Affirmative action policies and practices are supposed to assist underserved and underrepresented populations in at least the offering of economic, employment, services, and other opportunities that are made available to White people. The City of Minneapolis, which is the largest employer and purchaser of goods and services as well as spending hundreds of millions of dollars on an annual basis for construction, has not had an affirmative action plan in at least 15 years.
The last recorded affirmative action plan that can be found in the City has an effective date of 1989. The Minneapolis Civil Right’s Ordinance section 139.70 clearly states that every department in the City is to submit an affirmative action plan to the city council on a yearly basis.
The city council and the mayor are your elected representatives who were elected to represent your interest. It is clear that these people, in collusion with the legal team of the city attorney’s office, have violated the law in the past and continue to do so today.
The Minneapolis Advisory Committee on Persons with Disabilities, of which I am a member, has requested every year over the past five years a copy of the City’s affirmative action plan. We have never been provided a copy of this document.
As the vice chair of the Minneapolis Civil Rights Commission, I started asking for this document in August of 2007. I was informed that the City was starting to work on this document in February of 2008.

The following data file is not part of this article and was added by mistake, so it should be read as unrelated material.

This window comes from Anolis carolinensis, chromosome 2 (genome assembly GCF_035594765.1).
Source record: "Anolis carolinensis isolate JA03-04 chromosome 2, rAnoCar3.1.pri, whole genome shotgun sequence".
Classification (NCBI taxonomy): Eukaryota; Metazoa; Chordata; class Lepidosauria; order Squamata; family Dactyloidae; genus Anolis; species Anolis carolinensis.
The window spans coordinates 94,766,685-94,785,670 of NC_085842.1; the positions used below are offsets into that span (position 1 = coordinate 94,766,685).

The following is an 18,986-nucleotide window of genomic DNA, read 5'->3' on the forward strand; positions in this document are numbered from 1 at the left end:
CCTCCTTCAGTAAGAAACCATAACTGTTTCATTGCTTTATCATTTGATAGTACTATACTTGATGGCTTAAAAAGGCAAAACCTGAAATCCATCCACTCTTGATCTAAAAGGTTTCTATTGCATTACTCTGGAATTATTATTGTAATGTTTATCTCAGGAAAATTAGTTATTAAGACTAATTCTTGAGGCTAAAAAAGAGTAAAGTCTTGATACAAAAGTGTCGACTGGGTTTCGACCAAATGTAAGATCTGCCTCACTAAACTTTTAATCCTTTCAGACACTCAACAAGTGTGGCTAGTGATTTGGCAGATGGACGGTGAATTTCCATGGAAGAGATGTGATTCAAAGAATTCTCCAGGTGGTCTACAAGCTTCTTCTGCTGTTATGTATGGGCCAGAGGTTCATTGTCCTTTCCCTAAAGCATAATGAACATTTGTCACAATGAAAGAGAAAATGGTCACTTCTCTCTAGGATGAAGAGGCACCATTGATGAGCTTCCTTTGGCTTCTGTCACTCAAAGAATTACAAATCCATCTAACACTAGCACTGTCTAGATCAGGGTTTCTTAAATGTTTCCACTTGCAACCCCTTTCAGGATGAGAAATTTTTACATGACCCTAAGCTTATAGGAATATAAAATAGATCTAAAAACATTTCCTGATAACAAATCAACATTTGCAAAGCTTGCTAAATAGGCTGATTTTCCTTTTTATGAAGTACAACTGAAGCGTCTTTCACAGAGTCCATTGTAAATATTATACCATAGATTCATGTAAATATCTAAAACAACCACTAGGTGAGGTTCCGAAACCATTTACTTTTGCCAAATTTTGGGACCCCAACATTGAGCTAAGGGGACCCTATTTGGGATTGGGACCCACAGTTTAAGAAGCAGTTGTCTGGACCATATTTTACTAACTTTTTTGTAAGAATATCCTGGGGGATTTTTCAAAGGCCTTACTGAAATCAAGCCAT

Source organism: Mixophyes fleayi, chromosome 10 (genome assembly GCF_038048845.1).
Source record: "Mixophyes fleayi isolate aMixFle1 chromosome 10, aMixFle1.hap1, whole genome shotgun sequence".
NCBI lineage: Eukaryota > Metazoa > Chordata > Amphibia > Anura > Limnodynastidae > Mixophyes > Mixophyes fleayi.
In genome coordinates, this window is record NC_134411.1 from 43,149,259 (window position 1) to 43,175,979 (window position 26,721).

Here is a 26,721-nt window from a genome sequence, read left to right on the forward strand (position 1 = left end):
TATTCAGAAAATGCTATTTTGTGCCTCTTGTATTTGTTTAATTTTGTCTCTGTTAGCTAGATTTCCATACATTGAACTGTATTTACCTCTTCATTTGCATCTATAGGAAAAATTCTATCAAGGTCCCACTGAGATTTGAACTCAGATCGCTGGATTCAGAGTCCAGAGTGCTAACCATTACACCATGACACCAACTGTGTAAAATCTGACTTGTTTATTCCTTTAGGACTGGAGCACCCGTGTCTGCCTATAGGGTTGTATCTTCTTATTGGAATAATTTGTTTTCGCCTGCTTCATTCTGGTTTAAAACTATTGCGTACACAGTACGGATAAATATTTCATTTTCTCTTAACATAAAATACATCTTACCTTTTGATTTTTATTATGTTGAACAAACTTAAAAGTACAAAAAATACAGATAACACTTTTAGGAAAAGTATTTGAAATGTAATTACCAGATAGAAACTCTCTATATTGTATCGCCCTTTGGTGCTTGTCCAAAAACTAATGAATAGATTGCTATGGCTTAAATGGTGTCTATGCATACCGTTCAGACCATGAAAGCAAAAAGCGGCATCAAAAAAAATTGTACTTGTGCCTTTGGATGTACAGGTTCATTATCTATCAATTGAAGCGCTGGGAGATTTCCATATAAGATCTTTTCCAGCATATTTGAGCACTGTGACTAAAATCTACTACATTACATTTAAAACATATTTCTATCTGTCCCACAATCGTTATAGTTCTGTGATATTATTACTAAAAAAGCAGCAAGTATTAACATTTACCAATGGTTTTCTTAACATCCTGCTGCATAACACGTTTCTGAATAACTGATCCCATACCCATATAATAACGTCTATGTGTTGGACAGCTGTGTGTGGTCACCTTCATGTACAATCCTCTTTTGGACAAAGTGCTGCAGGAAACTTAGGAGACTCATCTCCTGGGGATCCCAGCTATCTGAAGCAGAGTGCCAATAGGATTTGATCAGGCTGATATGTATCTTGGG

The reason I was given that the City did not have a plan for 2007 was that the City did not have a disparity study in place that would stand up to federal scrutiny, and they were concerned about White contractors suing the city over goals for hiring minorities on construction projects. The City has set money aside for five years to do a disparity study, but no one in management saw fit to initiate the study.
My response as a commissioner was, “You are concerned now that a White contractor will sue you, but you were not concerned over the past 15 years that minority individuals would sue you for the lack of a plan.” The City seems to believe that an affirmative action plan is a waste of time, a document placed on a shelf and reviewed in a year or two.
A proper affirmative action plan is a living, working document that, when used and applied properly, rewards us all.
What do you think it says about a City that has a mantra of “One Minneapolis” but does not have the policies or practices in place at a basic level to start to accomplish this task for all of its citizens, especially those who are disadvantaged? If we are going to be a part of this city, we must become involved and aware of the issues that affect us.
Affirmative action and civil rights are areas of the law that are in place to protect us. We are the ones that these laws are accountable to. We elect a mayor and city council, people we believe will serve our interest in some way. To leave out one of the most basic ways to increase our participation through better education, economic opportunity, fairness and equity is a total disregard for us as a people.
As my mother says, “We put them there. We can get rid of them.”
Kenneth E. Brown is vice chair of the Minneapolis Civil Rights Commission and chair of the commission’s Public Relations and Education Committee. He welcomes reader responses to email@example.com, or call him at 612-729-8463.